Understanding the basic physics principle of applied force as it relates to structural integrity is a good first step toward understanding how you can achieve a healthy back and maintain it to keep it in top functioning shape.
When force exceeds load-bearing ability, injury must occur. Thus, as the inherent forces of nature cannot be altered in most cases, we must concern ourselves instead with enhancing the structural integrity of the lower back frame members--five lumbar vertebrae and the soft tissue that supports them: disks, cartilage, ligaments, and muscles.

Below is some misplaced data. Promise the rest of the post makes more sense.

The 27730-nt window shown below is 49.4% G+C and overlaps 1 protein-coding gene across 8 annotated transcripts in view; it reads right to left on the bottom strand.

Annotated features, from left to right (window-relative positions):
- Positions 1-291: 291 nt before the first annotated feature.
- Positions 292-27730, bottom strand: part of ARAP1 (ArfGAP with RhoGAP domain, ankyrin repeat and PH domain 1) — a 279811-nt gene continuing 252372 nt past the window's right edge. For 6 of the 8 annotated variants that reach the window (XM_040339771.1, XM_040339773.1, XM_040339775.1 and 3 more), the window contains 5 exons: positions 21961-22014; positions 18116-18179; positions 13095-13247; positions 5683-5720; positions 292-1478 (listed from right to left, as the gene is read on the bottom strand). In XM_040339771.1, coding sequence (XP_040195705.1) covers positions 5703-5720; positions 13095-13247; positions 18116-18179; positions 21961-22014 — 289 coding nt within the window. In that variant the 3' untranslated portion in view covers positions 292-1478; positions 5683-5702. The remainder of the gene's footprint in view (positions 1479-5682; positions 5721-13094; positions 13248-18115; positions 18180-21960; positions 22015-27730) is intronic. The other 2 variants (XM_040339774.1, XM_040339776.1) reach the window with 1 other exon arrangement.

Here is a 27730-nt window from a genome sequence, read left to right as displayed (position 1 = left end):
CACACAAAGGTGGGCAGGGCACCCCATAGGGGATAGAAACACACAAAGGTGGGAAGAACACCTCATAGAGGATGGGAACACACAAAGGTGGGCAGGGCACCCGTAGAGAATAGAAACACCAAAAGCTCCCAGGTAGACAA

You don't have to know every intricacy of back anatomy, but you should be familiar enough with the basics. Let's start with the backbone, or, more accurately, the back "bones," or vertebrae. A healthy spine forms a couple of gentle S-curves. There are built-in shock and friction absorbers and stabilizers for the two facet joints that each vertebra has with the one above it. Spongy disks, together with soft cartilage, prevent bones from directly rubbing against each other, while ligaments keep the vertebrae aligned.
You were born with a critical anatomical component that is the first line of defense against back dysfunction--deep muscles that help keep vertebrae in line, and superficial muscles that extend from the vertebrae to the ribs. It could be argued with confidence that the lower back is the most vulnerable area of the body and that the role of its muscles cannot be overstated. And that brings us to the purpose of this book.